Time to start a new topic! 2003 Playoffs, first round, Magic (8) vs Pistons (1). Highlights from all 7 games are coming! Stay tuned because it was a really 'Magical' battle.
ORLANDO, Fla. (AP) -- One more win, Tracy McGrady reminded the sellout crowd with a raised finger as he walked off the court Sunday.
One more win, and the Orlando Magic will have knocked off the No. 1 seed in the East.
McGrady had 27 points and nine assists as the Magic defeated the Pistons 100-92 Sunday to take a 3-1 lead in their first-round playoff series. Drew Gooden added 20 points and 13 rebounds while Darrell Armstrong came off the bench to score 18.
Orlando last advanced past the opening round in 1996 -- when it swept Detroit -- and has dropped four series since. McGrady has exited in the first round three straight times, the first with Toronto and then two more after coming home to central Florida.
All those trends can all be undone with a Magic victory in Detroit on Wednesday -- but not until then.
"Our guys are just keeping their composure, going out here focused and playing with a great deal of confidence -- and that what we're going to need to close out this series,'' said McGrady, averaging 36.3 points against Detroit. "We can't get too comfortable right now. We've still got another game to play.''
Added Armstrong: "One of the hardest things for a team to do is close out another team, especially on their floor.''
Orlando shot 50 percent against the NBA's best defense, and Armstrong proved that almost everything the Magic tossed up was going in. With 6:14 to play and 1 second on the shot clock, he swished a falling-away heave that put the Magic ahead 95-77 -- their largest lead of the series.
"That's when you thought the stars were aligned our way,'' Orlando coach Doc Rivers said.
The Pistons, losers of 12 straight road playoff games, failed to top 43 percent shooting for fourth straight game. They shot 42 percent and committed 15 turnovers -- including two passes into the stands in the fourth quarter.
"I don't know what it is. I don't have an explanation for it,'' said Chauncey Billups, who led Detroit with 25 points despite a bruised left thigh but missed 11 of 12 shots after a 16-point first quarter.
Ben Wallace had 12 points, 24 rebounds and seven steals, while Clifford Robinson had 14 points. Richard Hamilton, who was averaging 26.7 points, had five while shooting 2-for-11.
"We've got to respond at home and we've got to get another opportunity to come back here,'' Detroit coach Rick Carlisle said. "(The Magic) did what they set out to do and defended their home court, and we're going to have to do that on Wednesday.''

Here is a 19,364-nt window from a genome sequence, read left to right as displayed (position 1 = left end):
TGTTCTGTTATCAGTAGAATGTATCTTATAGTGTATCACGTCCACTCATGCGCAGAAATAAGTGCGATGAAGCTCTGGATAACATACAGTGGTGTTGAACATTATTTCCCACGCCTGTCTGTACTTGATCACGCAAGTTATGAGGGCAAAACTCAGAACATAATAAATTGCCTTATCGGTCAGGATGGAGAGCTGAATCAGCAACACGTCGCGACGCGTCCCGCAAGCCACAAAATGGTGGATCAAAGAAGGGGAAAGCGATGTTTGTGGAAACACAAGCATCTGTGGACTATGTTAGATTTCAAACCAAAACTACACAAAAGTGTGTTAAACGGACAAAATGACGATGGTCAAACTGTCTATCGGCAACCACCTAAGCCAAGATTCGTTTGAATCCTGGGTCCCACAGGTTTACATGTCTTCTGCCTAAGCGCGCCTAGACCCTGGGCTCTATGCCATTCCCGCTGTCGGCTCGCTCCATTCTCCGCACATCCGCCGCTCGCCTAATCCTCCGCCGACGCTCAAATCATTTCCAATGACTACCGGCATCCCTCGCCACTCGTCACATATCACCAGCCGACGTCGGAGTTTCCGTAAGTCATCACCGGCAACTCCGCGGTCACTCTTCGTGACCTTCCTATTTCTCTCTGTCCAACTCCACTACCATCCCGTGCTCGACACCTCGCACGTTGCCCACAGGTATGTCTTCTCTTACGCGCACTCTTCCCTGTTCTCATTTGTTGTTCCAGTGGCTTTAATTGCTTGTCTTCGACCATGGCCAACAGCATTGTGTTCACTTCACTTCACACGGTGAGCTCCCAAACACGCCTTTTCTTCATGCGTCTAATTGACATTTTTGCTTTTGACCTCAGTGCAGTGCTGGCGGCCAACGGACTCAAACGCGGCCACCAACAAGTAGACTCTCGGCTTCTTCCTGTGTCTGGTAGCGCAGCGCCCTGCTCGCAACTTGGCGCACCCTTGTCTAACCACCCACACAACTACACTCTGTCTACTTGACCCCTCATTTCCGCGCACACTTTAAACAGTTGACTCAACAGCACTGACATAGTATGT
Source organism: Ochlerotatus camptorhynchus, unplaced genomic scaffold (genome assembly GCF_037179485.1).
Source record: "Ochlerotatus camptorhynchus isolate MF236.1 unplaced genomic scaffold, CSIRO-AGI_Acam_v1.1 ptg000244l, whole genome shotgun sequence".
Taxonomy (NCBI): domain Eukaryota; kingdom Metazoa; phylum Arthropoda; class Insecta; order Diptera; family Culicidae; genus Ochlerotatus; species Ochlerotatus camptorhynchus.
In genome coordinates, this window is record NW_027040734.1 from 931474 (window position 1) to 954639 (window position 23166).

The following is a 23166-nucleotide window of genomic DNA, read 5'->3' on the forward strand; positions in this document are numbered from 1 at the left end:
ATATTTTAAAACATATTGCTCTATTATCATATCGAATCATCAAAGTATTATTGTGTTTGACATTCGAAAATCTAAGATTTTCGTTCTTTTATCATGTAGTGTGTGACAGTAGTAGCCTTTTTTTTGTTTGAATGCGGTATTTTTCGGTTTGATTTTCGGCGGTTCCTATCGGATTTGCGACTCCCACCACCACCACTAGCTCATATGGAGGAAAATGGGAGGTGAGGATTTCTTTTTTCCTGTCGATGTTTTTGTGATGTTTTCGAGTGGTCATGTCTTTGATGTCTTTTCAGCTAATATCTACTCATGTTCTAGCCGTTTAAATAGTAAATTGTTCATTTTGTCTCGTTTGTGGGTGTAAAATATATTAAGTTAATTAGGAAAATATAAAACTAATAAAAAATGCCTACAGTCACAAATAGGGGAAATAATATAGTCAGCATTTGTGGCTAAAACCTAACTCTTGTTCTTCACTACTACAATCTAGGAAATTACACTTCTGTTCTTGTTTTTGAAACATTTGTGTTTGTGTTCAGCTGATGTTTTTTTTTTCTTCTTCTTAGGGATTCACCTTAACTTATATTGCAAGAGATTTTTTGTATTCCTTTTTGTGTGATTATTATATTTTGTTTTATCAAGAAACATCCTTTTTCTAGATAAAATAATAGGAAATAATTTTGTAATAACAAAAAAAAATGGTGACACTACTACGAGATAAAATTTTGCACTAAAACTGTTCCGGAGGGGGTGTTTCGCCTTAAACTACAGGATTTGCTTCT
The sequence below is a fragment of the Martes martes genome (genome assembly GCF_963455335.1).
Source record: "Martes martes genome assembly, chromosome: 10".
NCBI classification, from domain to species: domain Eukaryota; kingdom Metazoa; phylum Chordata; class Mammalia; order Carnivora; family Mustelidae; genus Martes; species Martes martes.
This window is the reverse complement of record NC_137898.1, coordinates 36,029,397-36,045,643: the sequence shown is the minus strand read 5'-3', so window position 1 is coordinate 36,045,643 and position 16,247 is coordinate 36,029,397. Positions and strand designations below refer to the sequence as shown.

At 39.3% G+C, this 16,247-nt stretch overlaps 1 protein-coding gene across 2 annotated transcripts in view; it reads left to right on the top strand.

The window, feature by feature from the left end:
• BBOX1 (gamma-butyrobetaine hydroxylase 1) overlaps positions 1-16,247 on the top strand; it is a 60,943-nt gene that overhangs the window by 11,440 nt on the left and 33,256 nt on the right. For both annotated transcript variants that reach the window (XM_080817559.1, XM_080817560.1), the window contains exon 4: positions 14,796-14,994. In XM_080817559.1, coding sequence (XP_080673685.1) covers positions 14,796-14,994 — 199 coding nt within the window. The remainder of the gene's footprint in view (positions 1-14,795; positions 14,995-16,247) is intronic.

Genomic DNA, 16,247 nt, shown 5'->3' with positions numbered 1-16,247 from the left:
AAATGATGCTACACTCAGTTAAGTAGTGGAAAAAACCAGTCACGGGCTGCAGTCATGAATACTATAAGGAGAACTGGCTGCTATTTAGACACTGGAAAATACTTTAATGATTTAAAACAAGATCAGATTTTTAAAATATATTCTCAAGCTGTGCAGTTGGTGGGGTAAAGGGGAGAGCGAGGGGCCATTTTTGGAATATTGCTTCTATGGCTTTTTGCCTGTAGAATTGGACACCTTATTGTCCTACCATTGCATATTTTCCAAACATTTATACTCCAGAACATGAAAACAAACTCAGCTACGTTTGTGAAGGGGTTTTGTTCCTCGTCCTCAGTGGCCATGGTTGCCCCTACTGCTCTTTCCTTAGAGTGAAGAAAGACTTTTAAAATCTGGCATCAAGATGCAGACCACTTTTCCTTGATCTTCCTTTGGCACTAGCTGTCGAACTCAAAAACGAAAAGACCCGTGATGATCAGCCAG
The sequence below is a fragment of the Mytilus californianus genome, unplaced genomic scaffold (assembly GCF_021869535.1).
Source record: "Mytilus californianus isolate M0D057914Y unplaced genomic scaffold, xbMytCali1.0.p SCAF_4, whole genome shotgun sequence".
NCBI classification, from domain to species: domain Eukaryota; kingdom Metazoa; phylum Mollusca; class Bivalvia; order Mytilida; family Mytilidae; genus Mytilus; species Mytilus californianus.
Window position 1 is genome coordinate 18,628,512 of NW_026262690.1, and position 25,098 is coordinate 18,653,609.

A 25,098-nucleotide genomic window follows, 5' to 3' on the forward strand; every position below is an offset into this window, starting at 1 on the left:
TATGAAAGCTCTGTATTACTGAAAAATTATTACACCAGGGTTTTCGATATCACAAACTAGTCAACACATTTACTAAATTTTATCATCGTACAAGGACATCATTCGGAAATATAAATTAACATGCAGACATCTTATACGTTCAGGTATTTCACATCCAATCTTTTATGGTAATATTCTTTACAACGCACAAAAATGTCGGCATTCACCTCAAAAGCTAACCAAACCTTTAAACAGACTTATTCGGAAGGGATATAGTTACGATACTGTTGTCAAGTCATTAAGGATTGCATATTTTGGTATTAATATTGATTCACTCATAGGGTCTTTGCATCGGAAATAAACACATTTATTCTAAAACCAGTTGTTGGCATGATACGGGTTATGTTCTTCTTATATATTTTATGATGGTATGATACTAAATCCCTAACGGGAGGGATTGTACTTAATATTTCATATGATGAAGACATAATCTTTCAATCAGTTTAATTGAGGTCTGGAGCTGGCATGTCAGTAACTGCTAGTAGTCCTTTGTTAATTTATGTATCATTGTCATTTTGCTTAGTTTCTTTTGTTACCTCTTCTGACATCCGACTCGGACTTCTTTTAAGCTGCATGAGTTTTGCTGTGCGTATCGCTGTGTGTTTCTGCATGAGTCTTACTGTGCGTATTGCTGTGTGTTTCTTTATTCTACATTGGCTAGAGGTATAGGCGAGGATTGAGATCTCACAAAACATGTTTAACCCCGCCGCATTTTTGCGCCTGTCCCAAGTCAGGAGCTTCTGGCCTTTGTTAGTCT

Orlando scored 18 unanswered points late in the third quarter to seize control. McGrady had seven points and Armstrong six in the run that put the Magic ahead 77-65 with 1:10 left in the period.
Detroit, meanwhile, had zero offense, settling for jumpers with the shot clock winding down. The Pistons missed nine straight shots in the quarter's final 5:36.
Orlando got help from the officials for the first time in the series. After three games in which the Magic were outshot from the line 108-74, they had 42 free throws to the Pistons' 22. Detroit's Chucky Atkins and Robinson were incensed enough to draw technicals for complaining.
Orlando got a big second-quarter contribution from a missing link to come back from a 10-point deficit.
Pat Garrity, hobbling from a bruised pelvis, hit a jumper and 3-pointer, and the Magic reeled off 11 unanswered points for a 30-29 lead with 9:08 left before halftime. Entering the game, Garrity had missed all seven of his attempts -- making an injection of cortisone last week his only good shot of the series.
"It's a nice feeling, but we've got to be ready for a war back there in Detroit,'' said Garrity, who now has seven points for the series.
From there, the game had 12 lead changes and five ties until Orlando closed the half on a 7-2 burst for a 54-50 lead.
At the game's start, Detroit's offense showed little sign that it was going to snap out of its plodding ways. On their opening five possessions, the Pistons had four poor shots as the clock ran down and a 24-second violation, and they soon fell behind 13-6.
But the Pistons, led by the point guard who had criticized the offense's predictability the day before, began to play a faster style and the points began to flow. Billups had 12 points as Detroit closed the period on a 23-6 run and led 29-19 after one.
Yet a hot start again went for naught.
"I can't remember a time that three games in a row we have been up 14, 10 and 10 after the first quarter and we lost that game,'' Pistons forward Michael Curry said. "That's hasn't happened to us in the last two years.''